Arts Letters & Numbers

I began 2019 arriving at Arts Letters & Numbers, a multidisciplinary artist in residency program in Averill Park, NY. In other words, I entered a snow forest, just far enough away from the bustling world.
We live in a big house: a weather-beaten, hilltop mansion that used to be all sorts of things in the past hundred and fifty years. Now, it is a creative home to fine artists, architects, dancers, musicians, and people who do a little bit of everything. The residents here change and shift all the time. Some come for a week, others for a month. 
My main goal coming here was to take some time away, in a very different environment than the one I had in Jerusalem. Living and working in Jerusalem for the past few years, I almost turned away from my artistic passions. I never stopped thinking about art, creating some and looking for it everywhere.  But there are some essential elements that lead to producing art and some of them are community, space and time. I am finding them here in ALN, and I will continue following them when I leave here, too. 

Sometimes you need to step far away from a place in order to get a fresh view on it or reflect upon it. I am processing my time in Jerusalem while here in the snow: through visuals, writings, and conversations with people.




In the beginning, I had some emotional moments emerging from the change of atmosphere or dwelling over past experiences. Those moments tended to happen after I had a glass of wine…

I think a large part of my core will always stay in Israel. But as I grow older, I learn to enjoy the places I am in and the company of those I am with at the given moment. I also think it is, to some extent, thanks to my core being more defined and stable than it used to be.

What I like the most about being here is all the people I get to meet in such a short amount of time. It reminds me of college 🙂 which I missed, social wise.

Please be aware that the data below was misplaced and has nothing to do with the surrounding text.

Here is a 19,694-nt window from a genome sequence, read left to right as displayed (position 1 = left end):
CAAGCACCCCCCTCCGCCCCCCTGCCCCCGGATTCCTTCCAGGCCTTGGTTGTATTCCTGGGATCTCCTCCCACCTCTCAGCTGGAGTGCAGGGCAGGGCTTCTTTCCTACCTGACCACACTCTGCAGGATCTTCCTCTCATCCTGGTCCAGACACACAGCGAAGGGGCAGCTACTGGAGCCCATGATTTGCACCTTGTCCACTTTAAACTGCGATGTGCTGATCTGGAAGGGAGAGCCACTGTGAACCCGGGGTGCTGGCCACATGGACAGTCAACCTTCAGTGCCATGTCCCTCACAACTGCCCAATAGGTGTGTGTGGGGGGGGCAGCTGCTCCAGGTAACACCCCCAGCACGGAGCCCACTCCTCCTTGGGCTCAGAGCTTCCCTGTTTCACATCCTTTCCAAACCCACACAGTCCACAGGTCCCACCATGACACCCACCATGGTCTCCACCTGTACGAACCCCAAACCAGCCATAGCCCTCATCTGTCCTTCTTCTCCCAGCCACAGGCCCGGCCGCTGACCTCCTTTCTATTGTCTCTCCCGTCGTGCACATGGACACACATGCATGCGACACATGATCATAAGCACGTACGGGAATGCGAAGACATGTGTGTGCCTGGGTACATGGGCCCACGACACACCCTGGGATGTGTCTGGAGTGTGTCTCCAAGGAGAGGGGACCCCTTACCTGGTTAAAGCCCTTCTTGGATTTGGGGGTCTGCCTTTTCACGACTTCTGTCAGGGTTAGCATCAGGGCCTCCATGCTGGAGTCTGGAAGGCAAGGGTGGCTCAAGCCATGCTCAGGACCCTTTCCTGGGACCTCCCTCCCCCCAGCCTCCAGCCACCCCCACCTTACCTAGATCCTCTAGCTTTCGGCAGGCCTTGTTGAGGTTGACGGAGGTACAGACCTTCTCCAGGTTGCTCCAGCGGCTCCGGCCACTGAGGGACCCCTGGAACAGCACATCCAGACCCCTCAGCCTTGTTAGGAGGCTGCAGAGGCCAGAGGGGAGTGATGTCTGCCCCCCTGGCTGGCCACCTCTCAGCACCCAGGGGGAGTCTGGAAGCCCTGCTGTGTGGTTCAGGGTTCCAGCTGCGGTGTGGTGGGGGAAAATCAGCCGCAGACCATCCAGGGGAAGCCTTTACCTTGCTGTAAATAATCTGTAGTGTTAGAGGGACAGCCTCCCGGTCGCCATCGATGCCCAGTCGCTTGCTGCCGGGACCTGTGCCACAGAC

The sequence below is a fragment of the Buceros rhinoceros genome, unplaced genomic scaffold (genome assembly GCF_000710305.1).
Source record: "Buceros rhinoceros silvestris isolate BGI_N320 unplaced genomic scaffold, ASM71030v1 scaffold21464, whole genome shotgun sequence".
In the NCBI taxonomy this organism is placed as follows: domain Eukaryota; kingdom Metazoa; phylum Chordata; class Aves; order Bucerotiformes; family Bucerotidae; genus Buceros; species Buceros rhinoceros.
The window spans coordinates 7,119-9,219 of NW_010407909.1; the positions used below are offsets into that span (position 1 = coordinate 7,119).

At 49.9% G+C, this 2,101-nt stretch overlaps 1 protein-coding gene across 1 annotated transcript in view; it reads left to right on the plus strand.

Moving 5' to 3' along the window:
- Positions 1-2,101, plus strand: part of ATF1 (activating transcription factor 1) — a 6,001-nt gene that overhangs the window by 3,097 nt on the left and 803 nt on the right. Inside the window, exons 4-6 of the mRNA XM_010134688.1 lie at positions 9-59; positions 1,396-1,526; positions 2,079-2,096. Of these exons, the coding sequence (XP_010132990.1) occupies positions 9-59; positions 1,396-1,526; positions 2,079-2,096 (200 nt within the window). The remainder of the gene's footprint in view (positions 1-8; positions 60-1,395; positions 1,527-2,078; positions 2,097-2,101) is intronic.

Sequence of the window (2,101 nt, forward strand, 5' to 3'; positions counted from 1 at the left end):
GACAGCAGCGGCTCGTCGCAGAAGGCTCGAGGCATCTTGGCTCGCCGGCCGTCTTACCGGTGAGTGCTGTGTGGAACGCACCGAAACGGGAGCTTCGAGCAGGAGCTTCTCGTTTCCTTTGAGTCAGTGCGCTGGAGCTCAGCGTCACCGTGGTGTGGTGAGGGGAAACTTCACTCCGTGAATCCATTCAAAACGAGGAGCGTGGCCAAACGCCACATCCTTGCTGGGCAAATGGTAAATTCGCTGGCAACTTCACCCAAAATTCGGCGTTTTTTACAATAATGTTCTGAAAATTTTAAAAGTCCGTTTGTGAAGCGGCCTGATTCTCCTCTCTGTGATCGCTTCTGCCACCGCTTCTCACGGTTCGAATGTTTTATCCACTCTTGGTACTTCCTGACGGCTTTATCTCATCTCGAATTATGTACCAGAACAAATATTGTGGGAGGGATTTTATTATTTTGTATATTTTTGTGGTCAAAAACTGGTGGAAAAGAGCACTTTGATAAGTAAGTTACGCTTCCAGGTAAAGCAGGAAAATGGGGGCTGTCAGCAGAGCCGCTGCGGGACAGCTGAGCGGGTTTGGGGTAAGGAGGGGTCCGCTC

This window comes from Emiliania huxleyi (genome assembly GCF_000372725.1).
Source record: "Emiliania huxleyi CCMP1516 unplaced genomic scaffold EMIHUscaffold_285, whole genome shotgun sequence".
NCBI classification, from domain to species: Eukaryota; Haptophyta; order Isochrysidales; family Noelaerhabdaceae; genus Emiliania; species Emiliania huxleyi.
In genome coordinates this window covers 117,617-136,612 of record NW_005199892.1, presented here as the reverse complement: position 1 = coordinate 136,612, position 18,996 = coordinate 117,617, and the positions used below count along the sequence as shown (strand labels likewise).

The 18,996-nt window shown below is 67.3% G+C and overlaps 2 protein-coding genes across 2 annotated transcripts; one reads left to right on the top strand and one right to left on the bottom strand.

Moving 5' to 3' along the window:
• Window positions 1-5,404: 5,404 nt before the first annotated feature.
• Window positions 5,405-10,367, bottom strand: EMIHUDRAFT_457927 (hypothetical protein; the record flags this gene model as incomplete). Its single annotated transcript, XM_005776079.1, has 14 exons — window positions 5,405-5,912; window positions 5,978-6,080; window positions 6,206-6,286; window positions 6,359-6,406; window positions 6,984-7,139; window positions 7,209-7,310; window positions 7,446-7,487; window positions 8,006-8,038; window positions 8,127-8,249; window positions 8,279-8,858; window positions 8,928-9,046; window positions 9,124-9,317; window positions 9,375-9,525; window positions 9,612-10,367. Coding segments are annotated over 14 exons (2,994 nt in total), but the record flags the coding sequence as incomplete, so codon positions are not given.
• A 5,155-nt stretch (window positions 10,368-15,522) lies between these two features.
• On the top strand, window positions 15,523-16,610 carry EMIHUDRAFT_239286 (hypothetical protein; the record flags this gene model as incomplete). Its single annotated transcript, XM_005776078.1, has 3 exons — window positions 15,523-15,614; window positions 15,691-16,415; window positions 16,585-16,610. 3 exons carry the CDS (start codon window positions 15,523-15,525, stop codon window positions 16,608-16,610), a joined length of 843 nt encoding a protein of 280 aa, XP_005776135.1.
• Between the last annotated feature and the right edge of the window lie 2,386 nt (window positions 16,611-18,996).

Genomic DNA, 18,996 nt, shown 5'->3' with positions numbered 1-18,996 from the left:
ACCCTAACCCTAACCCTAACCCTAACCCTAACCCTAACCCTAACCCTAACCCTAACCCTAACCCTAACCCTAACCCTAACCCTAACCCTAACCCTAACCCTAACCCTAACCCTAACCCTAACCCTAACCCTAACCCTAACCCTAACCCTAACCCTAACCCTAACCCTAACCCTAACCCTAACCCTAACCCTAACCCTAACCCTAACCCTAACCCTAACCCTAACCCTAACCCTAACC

Winter is rough here. I think I have never experienced a colder winter. There is a short walk between the house and the studio building. Which means I always HAVE to wear two layers of pants and many more layers above my waist.

Sometimes my brain turns off in the middle of the day because I am cold, it only comes back after a hot shower.







September Update (and a bit of October)

Hello!


Summer is gone, the holidays are finally over, fall and reddish colored leaves are not really something you see in Jerusalem, but October in the holy land will always be my favorite kind of October.


September was a shaky month, I faced some down thoughts and emotions. They related to a few uncertainties and challenges that are going on in my life. But that’s life. And I am working on embracing them. Overall, I think the changes are good for me.

In a month and a bit, I will be heading to the US, for a long period of time. I am planning on taking part in an Artist in Residency there this winter; something I’ve been wanting to do for the longest time.
My parents, who had their green card for a while, will soon be able to vote, which excites them. I, the only american (on papers) in the family, have been feeling very detached from the political scene there. Honestly, my interest mostly comes from how it influences Israel/Palestine. But lately, I’ve been far from that too. It’s probably better like this, for now. The things I am looking forward to the most in the US are simple: going groceries with my mom (checking out all the options Israel doesn’t have), sit at Barnes & Nobles with my dad and talk about nerdy things (I can do this for hours) and hear from my sister (who isn’t american on papers) about the american slang I never heard of (none of it basically).